And this isn’t easy money to get, though it seems so but it is not. South African society (family and friends) isn’t so supportive (literally, finance wise) when it comes to entrepreneurial venturing, even worse on unconventional businesses.
Since already government is funding large capital-needing projects, many which have failed, it is fair for a chunk of that to be risked on “disruptive startups” which are in multiples, but need much less funding.
Suggested government funding for disruptive startups
Without making an argument of why funding decisions for disruptive businesses shouldn’t be made by civil servants, the chief winning argument is the best people for the job is experienced entrepreneurs who have had the unfortunate, but natural course of failures and successes.
The suggestion is to have a panel of experienced entrepreneurs to review applications for funding by disruptive startups, who need small amounts of funding, R3000 to R100 000.
Technical example: It could be a panel of 100 persons, a group of 3 individuals given a certain number of funding applications.
There are a lot of such entrepreneurs who would be willing to come on-board on voluntary basis.
The missing link between SMME and local manufacturers to grow local brands.
If you pick up the phone to call one of the big clothing manufacturers in the country, and say you need 50 units of t-shirts. What will follow next is ‘sorry we only do big orders’ and the phone being hung up.
Which is ok, it is their business model. They concentrate on big retailers.
However, the nature of big retailers is they are quick to change their minds to go to Mauritius, China, Turkey or wherever abroad in an instant – when the price is right, because they can afford to.
For example, a fashion startup wants to manufacture in South Africa because, although per item prices of those 50 units could be cheaper elsewhere abroad, courier costs make it expensive. So they are forced to settle for CMT’s here, which in my experience in clothing, such clothes fall behind in quality as compared to the likes of Woolworths.
The other big question is how to up-skill CMT’s to produce best quality!!
When big clothing retailers switch to foreign countries for production, it hurts big local manufacturers hard as they (retailers) constitute a large percentage (30% plus) of their clientele.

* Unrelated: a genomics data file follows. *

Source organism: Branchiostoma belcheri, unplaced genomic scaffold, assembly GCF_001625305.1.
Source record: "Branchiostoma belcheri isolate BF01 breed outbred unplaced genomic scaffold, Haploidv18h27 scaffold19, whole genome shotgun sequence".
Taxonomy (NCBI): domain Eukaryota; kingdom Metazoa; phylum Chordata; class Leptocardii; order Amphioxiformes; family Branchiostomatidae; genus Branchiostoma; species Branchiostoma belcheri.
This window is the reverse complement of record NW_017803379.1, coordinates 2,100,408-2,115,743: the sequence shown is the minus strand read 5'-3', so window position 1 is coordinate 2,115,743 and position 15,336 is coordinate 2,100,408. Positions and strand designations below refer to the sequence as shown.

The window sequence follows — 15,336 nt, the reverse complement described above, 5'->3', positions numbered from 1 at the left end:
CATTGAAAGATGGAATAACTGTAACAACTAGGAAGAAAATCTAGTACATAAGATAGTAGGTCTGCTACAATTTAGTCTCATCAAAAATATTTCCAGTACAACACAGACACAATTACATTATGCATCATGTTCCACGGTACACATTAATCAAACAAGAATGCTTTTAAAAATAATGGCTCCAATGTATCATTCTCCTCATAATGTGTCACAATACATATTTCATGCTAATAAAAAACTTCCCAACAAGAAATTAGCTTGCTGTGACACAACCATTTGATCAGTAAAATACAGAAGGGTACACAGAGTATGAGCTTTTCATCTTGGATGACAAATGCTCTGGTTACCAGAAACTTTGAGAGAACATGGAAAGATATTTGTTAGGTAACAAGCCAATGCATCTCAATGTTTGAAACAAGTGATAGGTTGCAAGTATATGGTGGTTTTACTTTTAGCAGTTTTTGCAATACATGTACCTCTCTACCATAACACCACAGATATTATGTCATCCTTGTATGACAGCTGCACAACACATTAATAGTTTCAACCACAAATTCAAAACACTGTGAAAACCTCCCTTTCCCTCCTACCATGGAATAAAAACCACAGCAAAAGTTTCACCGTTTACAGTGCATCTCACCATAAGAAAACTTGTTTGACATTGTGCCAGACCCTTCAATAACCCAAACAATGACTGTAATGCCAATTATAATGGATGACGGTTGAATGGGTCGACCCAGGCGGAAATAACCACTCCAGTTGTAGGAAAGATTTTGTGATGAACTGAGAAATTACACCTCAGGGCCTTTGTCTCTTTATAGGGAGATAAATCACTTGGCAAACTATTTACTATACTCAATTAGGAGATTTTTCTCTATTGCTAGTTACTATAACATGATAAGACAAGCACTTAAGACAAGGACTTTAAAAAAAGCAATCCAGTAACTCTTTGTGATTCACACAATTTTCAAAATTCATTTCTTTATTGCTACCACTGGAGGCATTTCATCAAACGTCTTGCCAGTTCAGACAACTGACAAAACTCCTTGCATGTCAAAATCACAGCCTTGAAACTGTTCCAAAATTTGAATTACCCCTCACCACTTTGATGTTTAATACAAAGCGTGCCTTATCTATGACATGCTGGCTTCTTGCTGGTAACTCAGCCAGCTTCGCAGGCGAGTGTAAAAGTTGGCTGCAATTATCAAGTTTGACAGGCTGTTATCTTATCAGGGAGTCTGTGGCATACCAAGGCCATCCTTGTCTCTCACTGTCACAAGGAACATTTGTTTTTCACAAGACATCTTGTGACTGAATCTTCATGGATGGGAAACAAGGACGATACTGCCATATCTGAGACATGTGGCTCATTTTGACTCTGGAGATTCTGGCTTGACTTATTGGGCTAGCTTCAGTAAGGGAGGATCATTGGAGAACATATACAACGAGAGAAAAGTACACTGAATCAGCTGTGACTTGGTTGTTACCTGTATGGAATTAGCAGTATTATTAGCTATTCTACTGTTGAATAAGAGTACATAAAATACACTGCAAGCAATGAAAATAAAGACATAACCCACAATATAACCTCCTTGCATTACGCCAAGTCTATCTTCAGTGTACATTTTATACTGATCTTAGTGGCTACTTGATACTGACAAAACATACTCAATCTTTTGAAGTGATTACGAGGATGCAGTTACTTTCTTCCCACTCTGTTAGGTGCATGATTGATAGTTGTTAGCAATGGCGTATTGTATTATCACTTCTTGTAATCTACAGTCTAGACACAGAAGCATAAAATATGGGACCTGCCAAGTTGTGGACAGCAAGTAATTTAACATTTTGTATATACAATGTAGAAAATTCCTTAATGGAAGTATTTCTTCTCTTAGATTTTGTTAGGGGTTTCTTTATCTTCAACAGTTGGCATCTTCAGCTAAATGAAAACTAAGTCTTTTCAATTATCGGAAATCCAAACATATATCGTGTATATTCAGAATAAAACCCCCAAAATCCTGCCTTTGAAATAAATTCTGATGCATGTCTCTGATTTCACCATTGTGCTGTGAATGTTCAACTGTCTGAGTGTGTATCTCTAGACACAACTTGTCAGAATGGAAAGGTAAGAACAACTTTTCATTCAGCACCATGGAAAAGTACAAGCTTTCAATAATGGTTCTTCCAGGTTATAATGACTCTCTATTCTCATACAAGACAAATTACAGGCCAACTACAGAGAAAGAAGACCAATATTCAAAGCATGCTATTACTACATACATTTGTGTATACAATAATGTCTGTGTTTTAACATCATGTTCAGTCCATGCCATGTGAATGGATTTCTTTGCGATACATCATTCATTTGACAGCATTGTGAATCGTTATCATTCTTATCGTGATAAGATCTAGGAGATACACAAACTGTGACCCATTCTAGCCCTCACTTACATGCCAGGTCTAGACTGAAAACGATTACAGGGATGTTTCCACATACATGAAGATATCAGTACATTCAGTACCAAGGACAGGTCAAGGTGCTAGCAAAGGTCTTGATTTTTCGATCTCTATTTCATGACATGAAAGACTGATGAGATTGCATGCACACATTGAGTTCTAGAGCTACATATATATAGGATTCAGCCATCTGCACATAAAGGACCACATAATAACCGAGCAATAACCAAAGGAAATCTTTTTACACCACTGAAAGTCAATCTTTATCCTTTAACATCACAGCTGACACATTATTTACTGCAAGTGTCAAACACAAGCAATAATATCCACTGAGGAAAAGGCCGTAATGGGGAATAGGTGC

The gap in the whole situation is no new fashion startups are rising to be the next big retailers. Because: they are less competitive in that they cannot make same quality clothes as the big guys.
The way to close this gap is by finding a way for South African manufacturers to produce small units of, e.g. 50, for startups. It could be incentive based or however. But it is critical that it be done.
If it happens, it is an advantage firstly to the startups, and for the big manufacturers. They would be grooming the next big retailer or fashion house.
When this process compounds, gradually South African manufacturing will operate at optimum levels.
A machine which was in use for 3 hours a day, as result of improved business, can now be used for 6 hours. This machine will produce more than it used to, against fixed costs (warehouse rental, security). And other variable costs (labour, electricity, maintenance etc.), whose rise produces better profits.
The increase in local manufacturing will therefore create competitive prices which possibly increase the country’s competitiveness, attracting even more multinational customers.
When startups can produce their small orders with quality manufacturers who also produce for established retailers, they would be accelerated to a point where the competition would be more about appeal, because quality is the same.
This point applies perfectly to the clothing industry, but also applies to other consumables industries.
Marketing and scaling challenge
Funding is a challenge everywhere in the developing world, including South Africa.